How Quinton Pretorius chose a radically different path of parenting
I don’t have many memories of my biological dad. He was shot in front of my brother and me in December 1980. My mother got remarried to a man who turned out to be really abusive. He drank a lot and focused his abuse on my mother, only threatening to beat us if we did not call him “dad”. My mom gathered the courage to leave him several times, and we would relocate to a different part of Johannesburg. But then he would find us, profusely apologetic, and we would have to go back to live with him when our money had run out. Within a few weeks, he returned to his violent tendencies and so the abusive cycle continued. When I think of the physical abuse that my mom endured, that wasn’t what broke her, it was the emotional abuse that caused her much greater spiritual and emotional harm.
I am a product of my circumstances, but not in a negative way. I don’t see myself as a victim but as a beneficiary of understanding what it means to hustle in difficult times. I learnt to be resilient. My experience growing up helped me realise that the circumstances you may find yourself in, are not permanent.
Finding other role models
Faith has played a major role in determining how I behave as a husband to my wife and a dad to my children. This journey started at the age of fifteen when I joined a community of faith because they showed me love, not pity. It was here that I saw how fathers in the congregation parented, and those lessons helped me when I became a dad. A good friend at school’s dad also taught me about fatherhood without even realising it. He simply loved his daughters well and spoke to his sons in a way that resonated with me. So I adopted that as another point of reference to use when I became a dad.
Even if you’re going through a difficult time, there’s an alternative way to live after that. You can create a new narrative. One of the ways this has played out in my life is in how we discipline our children. My wife and I decided not to use corporal punishment with our children when our youngest was two years old because this is not the kind of discipline we value in our home.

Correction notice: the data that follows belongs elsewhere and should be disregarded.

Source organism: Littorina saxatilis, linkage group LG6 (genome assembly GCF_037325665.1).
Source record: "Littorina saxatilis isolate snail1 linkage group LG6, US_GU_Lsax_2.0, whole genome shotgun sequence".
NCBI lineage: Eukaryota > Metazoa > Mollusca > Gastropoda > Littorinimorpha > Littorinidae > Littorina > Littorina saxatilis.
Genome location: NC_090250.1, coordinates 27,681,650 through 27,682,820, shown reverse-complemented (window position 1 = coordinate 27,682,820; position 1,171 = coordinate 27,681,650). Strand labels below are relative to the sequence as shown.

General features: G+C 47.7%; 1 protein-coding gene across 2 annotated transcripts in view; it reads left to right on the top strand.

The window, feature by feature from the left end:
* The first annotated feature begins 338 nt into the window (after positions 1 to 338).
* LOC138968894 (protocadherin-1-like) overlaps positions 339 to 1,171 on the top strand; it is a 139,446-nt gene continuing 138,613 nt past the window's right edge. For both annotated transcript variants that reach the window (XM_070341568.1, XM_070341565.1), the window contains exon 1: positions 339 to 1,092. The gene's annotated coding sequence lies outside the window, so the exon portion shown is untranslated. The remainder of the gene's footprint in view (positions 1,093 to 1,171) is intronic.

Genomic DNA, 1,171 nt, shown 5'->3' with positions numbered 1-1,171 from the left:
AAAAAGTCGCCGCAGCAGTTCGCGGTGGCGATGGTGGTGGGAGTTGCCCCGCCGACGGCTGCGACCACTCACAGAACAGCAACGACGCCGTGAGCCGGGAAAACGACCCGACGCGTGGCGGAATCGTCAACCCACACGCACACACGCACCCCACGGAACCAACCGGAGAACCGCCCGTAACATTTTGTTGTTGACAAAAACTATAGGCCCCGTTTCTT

We’ve taught our children that we all make mistakes – and we all don’t always live up to our values. So if they realise they’ve done something wrong, there’s space for them to tell us about it first and face less severe consequences. This emphasis on transparency works very well. We have a stronger focus on reward than punishment – we don’t highlight the negative. We look at what our children are gifted at, and celebrate and reward them accordingly.
We’ve found that asking questions around behaviour and, sometimes, a stern talking to, have been enough to discipline our children. I can’t remember the last time we asked one of our children to go to their room, or grounded them. Rather, we deal with issues as they come up.
When facing frustration with our spouse or children, each of us has a choice in how we respond. If you blame your wife or children for causing you to lose your temper, you are abandoning your freedom to choose your response. Choose differently to those who went before you. If you feel like you are trapped in a generational cycle of violence, this is your opportunity to create a new story.
If you would like to learn how to be present as a father while working, Quinton recommends the book "When Work and Family Collide: Keeping Your Job from Cheating Your Family" by Andy Stanley
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